Yet, even with all his high-tech cleaning machines sometime Mike has to remove the heavily caked-on gunk by hand.
Here, and below, a shop mechanic...
Here, and below, a shop mechanic works the glass beader on a valve.
Mike (shown here holding the...
Mike (shown here holding the Magnaflux magnet) then uses the Magnaflux test to check for any cracks in the combustion chamber.
A Magnaflux test is pretty...
A Magnaflux test is pretty simple. First, very-fine metal shavings, or Magnaflux dust/powder, (shown, and notice the high-tech gravy baster head used to hold the shavings) are just dusted over the combustion chamber. The magnet causes the shavings to adhere to the combustion chamber walls thereby revealing any cracks. Remember, however, that only a cast iron head can be Mangafluxed an aluminum head can not because the metal shavings will not stick to aluminum.
As one can see, performing...
As one can see, performing a Magnaflux test is not too difficult, but the information gained is invaluable.
Here (arrow) a crack can seen...
Here (arrow) a crack can seen in the combustion chamber wall. The crack is "up too far on the seat" and a new seat that Mike could install would not cover this particular damage. The crack could be welded, but in the case of this stock head, the repair would cost more than the head itself - so this head is garbage.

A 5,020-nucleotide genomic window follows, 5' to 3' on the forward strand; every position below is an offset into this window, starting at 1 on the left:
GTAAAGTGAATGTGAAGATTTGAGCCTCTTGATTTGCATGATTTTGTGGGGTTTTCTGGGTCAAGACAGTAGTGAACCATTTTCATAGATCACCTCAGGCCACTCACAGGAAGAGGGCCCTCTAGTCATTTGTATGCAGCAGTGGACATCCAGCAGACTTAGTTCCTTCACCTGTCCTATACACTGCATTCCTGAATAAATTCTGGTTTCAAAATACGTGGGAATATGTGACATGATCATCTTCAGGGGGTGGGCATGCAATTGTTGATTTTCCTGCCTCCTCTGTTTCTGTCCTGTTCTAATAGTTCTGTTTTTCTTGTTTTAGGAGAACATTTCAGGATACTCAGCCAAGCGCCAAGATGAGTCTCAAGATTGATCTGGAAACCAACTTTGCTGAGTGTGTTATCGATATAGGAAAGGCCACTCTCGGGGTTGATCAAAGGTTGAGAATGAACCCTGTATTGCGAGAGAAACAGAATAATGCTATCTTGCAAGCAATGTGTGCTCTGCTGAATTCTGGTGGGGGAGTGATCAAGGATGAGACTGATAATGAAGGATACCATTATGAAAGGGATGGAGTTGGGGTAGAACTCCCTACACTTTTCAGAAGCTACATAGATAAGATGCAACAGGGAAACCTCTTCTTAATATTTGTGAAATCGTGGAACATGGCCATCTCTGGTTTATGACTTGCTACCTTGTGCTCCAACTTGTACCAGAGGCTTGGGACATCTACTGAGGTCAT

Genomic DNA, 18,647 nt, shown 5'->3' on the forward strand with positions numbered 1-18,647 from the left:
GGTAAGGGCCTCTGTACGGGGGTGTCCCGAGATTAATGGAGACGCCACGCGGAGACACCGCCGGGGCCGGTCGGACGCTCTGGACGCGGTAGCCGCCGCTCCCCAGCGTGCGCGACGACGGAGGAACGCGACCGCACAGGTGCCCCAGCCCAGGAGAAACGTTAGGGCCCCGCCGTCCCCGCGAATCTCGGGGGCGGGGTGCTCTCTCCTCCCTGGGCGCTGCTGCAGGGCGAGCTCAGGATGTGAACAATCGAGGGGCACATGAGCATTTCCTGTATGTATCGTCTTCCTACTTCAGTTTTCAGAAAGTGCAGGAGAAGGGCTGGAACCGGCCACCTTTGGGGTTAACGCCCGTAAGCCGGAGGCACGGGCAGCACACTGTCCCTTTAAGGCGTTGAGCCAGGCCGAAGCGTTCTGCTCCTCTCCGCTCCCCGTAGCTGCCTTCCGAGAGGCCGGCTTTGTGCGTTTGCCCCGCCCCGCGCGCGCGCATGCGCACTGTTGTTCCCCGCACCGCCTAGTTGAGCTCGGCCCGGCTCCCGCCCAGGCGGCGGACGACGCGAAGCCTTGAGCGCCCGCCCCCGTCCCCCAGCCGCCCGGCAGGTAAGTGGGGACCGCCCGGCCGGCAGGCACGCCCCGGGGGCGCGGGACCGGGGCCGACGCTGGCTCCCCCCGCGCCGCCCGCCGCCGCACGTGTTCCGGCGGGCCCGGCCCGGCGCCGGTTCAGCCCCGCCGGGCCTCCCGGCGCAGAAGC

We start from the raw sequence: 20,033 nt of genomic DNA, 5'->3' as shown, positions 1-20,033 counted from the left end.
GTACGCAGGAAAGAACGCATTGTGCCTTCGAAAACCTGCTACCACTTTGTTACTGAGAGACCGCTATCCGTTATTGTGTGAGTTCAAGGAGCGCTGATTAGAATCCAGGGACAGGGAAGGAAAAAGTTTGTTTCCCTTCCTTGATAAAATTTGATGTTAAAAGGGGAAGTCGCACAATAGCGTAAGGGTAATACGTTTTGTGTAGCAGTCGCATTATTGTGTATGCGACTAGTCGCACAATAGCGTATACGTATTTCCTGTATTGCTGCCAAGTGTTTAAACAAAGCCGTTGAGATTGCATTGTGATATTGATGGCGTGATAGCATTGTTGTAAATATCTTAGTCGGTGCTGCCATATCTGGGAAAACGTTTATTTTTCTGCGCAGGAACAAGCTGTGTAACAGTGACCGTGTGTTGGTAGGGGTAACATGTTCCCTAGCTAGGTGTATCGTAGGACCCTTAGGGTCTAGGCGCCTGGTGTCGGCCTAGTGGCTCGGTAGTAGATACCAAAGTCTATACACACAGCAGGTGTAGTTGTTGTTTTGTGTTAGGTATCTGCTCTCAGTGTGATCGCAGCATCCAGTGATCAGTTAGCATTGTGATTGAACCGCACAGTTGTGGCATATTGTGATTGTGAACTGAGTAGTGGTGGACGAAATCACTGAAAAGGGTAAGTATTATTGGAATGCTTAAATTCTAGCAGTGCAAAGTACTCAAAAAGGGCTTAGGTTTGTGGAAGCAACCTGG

After the Magnaflux test,...
After the Magnaflux test, Mike continues on by checking the valve guides. This is done on all heads - cast iron or aluminum. Again, this is a simple process. Mike usually just takes customer's valves, places them in the valve guides (shown) and rocks them back and forth (typically in a north-to-south motion instead of east-to-west, because, as Mike notes, more of the normal valve guide wear is noticeable in this direction) to check for any abnormal degree of looseness. Mike says valves are very rarely too tight. And how does Mike know if there is too much wear? His own sense of feel from his years of experience - that's why he's the pro.
If the valve guide is too...
If the valve guide is too loose, Mike can fix the problem by installing a bronze liner (shown) in the guide without replacing the whole valve guide itself. Installing a liner is not too difficult, as Mike states, and is cheaper than replacing the head. The liner is placed in the chamber, a diamond honer (not shown) is used to get the proper clearance, and then the top of the liner is snipped off.